Wraith: The Oblivion – Afterlife is Simply Terrifying

I’m iffy on World of Darkness right now. Vampire: The Masquerade – Bloodlines 2 appears to be caught in a death spiral, and Werewolf: The Apocalypse – Earthblood was shockingly awful. So when I heard of Wraith: The Oblivion – Afterlife, I wasn’t quite sold on it. Despite this, when the opportunity to play the first couple hours of the game showed up, I knew I needed to give it a shot. So I tossed on my Oculus Quest 2 and prepared to get haunted. I’m super glad I did.

The game puts you in the role of Ed Miller, a photographer who shows up at the Barclay Mansion to take pictures during a seance. Unfortunately, something goes horribly wrong, and Ed ends up dead. Thankfully, in a bit of good (?) news, he ends up as a Wraith, trapped in the afterlife. How did he die? What went wrong? Can you escape the Barclay mansion? These are just a few of the questions you’re hoping to answer. In my short demo I didn’t get the answers, but I did at least see enough plot to really intrigue me and make me want to stick around for the full story.

Being among the newly dead, Ed has skills. Skills you get when you get killed. At first he can use his power to pull objects from far away into his hand, which always feels nice to do. You have to actually grab the object and then flick up, causing it to fly into the air and into your hand in a satisfying way. Later on Ed also can get access to his camera and flash bulb. The camera can be used to take pictures of specific points in the environment, and upon doing so will give you insights into the events that happened there. It lets you relive conversations, some of which you weren’t there for, and lets you pieces together the events that happened at the Barclay Mansion before your death.

The flash bulb gives you a little more of an active use. You can use it like a flashlight, which is already an important tool in the dark corners of the mansion. How can you go anywhere if you can’t see, after all. If you shine the flash bulb on weird tree root-like outcrops, then you can cause them to dissolve and be destroyed, letting you get around more of the mansion. However, the most important use of the flash bulb is, well, the flash. That’s a tool against monsters, and a rather important one.

Yes, there are other specters in Afterlife, and they’re not really your friend. In the demo I got to see two. One of them was The Hanging Man, and while he wasn’t much of a threat he was terrifying. You can hear him swinging back and forth on his noose, gasping for air all the while. Worse, occasionally he begs his father to just simply notice him, implying the act of suicide was committed due to the lack of parental love than anything else. While he’ll swing back and forth, begging for help, should he notice you he’ll begin to scream. The screaming is enough to drive you insane, and in the room I was in I had to quickly figure out a passcode and enter it before my mind snapped.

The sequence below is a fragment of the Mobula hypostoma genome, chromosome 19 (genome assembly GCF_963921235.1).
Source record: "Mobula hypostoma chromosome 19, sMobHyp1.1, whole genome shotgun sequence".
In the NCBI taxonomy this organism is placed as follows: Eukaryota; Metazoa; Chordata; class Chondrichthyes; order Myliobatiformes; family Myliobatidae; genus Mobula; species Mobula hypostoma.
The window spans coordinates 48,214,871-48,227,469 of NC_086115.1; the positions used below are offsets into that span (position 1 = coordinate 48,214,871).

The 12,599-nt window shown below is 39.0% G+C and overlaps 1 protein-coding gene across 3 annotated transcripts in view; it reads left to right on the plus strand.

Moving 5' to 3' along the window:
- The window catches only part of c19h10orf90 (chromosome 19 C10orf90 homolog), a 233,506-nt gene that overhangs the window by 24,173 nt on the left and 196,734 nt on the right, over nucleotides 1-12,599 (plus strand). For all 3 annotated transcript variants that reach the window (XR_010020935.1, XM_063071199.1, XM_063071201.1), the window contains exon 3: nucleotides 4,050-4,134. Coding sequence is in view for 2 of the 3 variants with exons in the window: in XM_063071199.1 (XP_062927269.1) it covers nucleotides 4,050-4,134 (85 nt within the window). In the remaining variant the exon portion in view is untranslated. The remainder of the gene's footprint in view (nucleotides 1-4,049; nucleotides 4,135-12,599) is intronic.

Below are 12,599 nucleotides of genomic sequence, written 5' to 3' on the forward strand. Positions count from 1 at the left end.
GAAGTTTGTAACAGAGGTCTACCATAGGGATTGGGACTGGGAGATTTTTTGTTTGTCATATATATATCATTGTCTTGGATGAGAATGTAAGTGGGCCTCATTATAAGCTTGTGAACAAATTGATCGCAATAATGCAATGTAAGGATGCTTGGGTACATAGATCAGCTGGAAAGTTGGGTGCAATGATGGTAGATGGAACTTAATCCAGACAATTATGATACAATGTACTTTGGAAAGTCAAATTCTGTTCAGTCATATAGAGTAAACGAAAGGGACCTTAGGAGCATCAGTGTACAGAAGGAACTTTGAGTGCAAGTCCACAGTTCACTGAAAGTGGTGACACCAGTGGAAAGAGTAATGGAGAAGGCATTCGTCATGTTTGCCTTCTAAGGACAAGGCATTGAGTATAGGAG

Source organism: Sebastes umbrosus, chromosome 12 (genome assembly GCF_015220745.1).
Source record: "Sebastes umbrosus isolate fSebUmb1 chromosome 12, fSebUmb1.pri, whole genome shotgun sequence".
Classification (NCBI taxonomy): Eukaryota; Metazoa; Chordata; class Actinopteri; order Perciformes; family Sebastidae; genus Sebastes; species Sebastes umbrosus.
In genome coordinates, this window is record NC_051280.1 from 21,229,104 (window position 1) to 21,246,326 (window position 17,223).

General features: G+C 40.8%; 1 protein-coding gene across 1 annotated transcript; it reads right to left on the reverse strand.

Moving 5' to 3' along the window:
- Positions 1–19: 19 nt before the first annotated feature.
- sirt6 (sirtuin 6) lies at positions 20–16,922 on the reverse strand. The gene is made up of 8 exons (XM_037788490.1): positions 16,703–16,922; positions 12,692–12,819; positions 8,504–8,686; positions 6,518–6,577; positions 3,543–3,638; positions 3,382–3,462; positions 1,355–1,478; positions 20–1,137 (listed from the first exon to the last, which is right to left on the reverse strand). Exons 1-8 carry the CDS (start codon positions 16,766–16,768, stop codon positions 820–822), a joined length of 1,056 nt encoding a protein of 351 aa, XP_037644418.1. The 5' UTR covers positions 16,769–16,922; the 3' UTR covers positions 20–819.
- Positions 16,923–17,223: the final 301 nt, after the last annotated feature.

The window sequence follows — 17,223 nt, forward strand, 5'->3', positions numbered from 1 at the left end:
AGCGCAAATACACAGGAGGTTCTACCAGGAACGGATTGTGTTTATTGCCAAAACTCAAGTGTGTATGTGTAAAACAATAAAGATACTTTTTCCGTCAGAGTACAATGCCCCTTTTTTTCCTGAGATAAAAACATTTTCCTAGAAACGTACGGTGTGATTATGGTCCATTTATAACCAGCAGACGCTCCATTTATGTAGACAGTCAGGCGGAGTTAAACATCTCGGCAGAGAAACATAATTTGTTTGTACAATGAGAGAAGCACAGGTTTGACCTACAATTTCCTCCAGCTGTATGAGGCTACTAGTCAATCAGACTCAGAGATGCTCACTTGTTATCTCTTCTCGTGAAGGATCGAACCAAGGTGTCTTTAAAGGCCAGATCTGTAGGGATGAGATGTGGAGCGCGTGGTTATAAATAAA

The second specter was a bit more direct. Named The Sad Cinematographer, she stalks a few different rooms in the manor. When she’s around things became a more typical stealth horror game. I could pick up bottles to throw that would distract her, and I often had to hide behind objects. Get caught and there were still a few options. I could run and hide in closets. However, I could also use the aforementioned flash bulb to blind the Sad Cinematographer for a while. No matter the case, encounters with these specters was intense, and I never felt at ease knowing one is around.

That said, for all the stuff I liked about Afterlife, there are some issues. Early on I got a power that gave me exceptional senses, and I could use it by holding my hand out and holding down a button. I am still at a loss as to what this power actually does. I think it’s to guide you to the correct locations, but I found that just walking and waiting for scary things to happen worked just as well. There were also weird visual glitches, most notably with Ed’s left hand. First it stopped responding entirely, not folding around any interaction points. Eventually Ed’s fingers began to twist inhumanly, going through his palm or bent fully back. It’d be fantastic body horror if it wasn’t so clearly a glitch. At least it’s just a minor distraction and not a full blown massive issue.

Thankfully, despite this small error, the audio visual presentation is completely on point the rest of the time. It’s impressive just how much atmosphere is being brought to the table here. While moving around I’d hear whispers and doors shutting, always leaving me on edge and wondering if I heard something or if there was someone stalking me. Rooms appear dark when you’re too far from them, and it always gives this feeling of walking into the unknown. All of this combines to make Afterlife, well… simply terrifying.

If all this sounds exciting, Wraith: The Oblivion – Afterlife will be launching on April 22nd, 2021, for Oculus Quest, with a Steam release following on May 25th and PlayStation VR later this year.

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